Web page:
"Being spiritually free doesn't have much to do with the outer manifestation. It has to do with the consciousness that you bring to each moment. It has to do with your ability to live above the tension, the drama, the desire and all that stuff that is a part of everyday life."                                                                         -Baba Shambhavananda 


Week 4: Work is winding down for me and this is my last week before a 3 month break. As a result, much of the stress that I've been feeling in the last several weeks is slowly dissolving. My day started out full of sunshine. I was home from work early with plenty of time to make dinner and clean up before class started. I have found that when I'm relaxed in my life, meditation comes easier for me. We did a review of all the lessons we had learned in the previous weeks, and were also taught a new lesson called Surrender. In Surrender Meditation, we learn to be more aware of our inner condition. If you become angry because of something that someone said or did, Surrender Meditation helps you recognize that the anger youre experiencing was already inside of you, that person did not put it there. We learn to let our consciousness engulf that anger and become larger than it, allowing us to feel more clarity and serenity.

"It is important to understand that most of the karma that you go through doesn't have to manifest if you can surrender. Surrender doesn't mean giving up and not doing anything or not caring. Surrender is the ability to take the forces and energy of the mind, body, and emotions, and all the dramas that are a part of your life, and let them go so that you can be detached enough to experience the inner energy."                                                                      -Baba Shambhavananda
We also learned about the Wish to Grow, the wish to be free from emotional and menal distractions, to know yourself on a deeper level. To be a seeker. Meditation has the power to let us grow as individuals, to choose a new way of being in the world, but it takes dedication. You have to practice.

"Oneness is Truth. All teachers of the great non-dual traditions say the same thing that there is only one reality, one Awareness in the universe, and that we have never been seperate from that. They have also pointed out that all our problems, from fear to craving to feeling abandoned, from selfishness to aggression to loneliness to carelessness toward each other and the earth, come from the feeling of being seperate. So even an instant spent remembering oneness strikes at the root of our human dilemma."                                    -Swami Durgananda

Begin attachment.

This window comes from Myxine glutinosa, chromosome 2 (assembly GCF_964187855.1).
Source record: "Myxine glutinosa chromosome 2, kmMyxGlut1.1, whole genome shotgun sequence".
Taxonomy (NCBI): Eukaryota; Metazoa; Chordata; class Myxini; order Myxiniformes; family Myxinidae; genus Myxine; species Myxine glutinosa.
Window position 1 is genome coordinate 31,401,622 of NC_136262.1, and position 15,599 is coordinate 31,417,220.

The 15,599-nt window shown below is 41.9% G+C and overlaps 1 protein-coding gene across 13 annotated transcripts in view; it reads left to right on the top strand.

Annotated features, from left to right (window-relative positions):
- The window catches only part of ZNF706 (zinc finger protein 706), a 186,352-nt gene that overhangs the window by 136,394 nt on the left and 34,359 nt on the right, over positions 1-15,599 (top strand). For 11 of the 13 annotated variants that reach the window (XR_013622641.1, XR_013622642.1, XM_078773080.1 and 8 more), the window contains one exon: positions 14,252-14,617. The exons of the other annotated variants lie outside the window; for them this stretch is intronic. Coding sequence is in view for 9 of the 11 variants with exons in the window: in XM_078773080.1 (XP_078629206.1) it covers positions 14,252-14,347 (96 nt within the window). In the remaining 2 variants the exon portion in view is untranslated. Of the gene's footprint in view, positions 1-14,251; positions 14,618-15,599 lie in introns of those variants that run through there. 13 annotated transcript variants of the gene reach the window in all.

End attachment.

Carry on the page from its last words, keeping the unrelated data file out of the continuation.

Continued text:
As I look back on my Meditation Class experience, its obvious that I took this class during the most stressful time for me in the past several months. The timing makes me smile; did the class come at the perfect time to help with my stress, or did the stress come at the perfect time to challenge my meditation practice? Either way, I know that this is something I plan on incorporating into my every day life. This summer I plan to focus on Cultivating Consciousness on a deeper level, practicing meditation and yoga more frequently and connecting more with my Inner Self. Its going to be a good summer. Nameste!

Thanks to Mukta Yoga for offering this class!

"You can't stop the waves, but you can learn to surf!"

Do you meditate, or have you ever tried it? I'd love to hear your thoughts and experiences!

How do you want to BE in the world?


  1. Pat and I refer to my hunger issue as 'hanger' or being 'hangry' (as in, I'm so hungry I'm angry!). Acknowledging the crazy in a funny way diffuses the situation somewhat until I can get food in my belly :)

  2. Oh Lindsey.. the hangries... I've had a bad case or two of my own lately! ;)

  3. I've never "officially" meditated but sometimes when I'm under a lot of stress I just close my eyes and sit in a quiet place clearing my mind. I don't know if this counts. Check out my blog, Beautiful Busy Bee.

  4. Maria, so glad you stopped by CC! Yes, for sure that counts! Anything to calm your mind and make your soul happy counts!

  5. Ooh great post I want to start meditating so badly but my mind always wanders.

  6. Kate, that still happens to me all the time. I dont think its a bad thing. I try to sit for 5 minutes in the morning and 5 minutes in the evening, and then go from there. When I notice my thoughts wandering, I try to refocus on my breathing... some days its easier than others!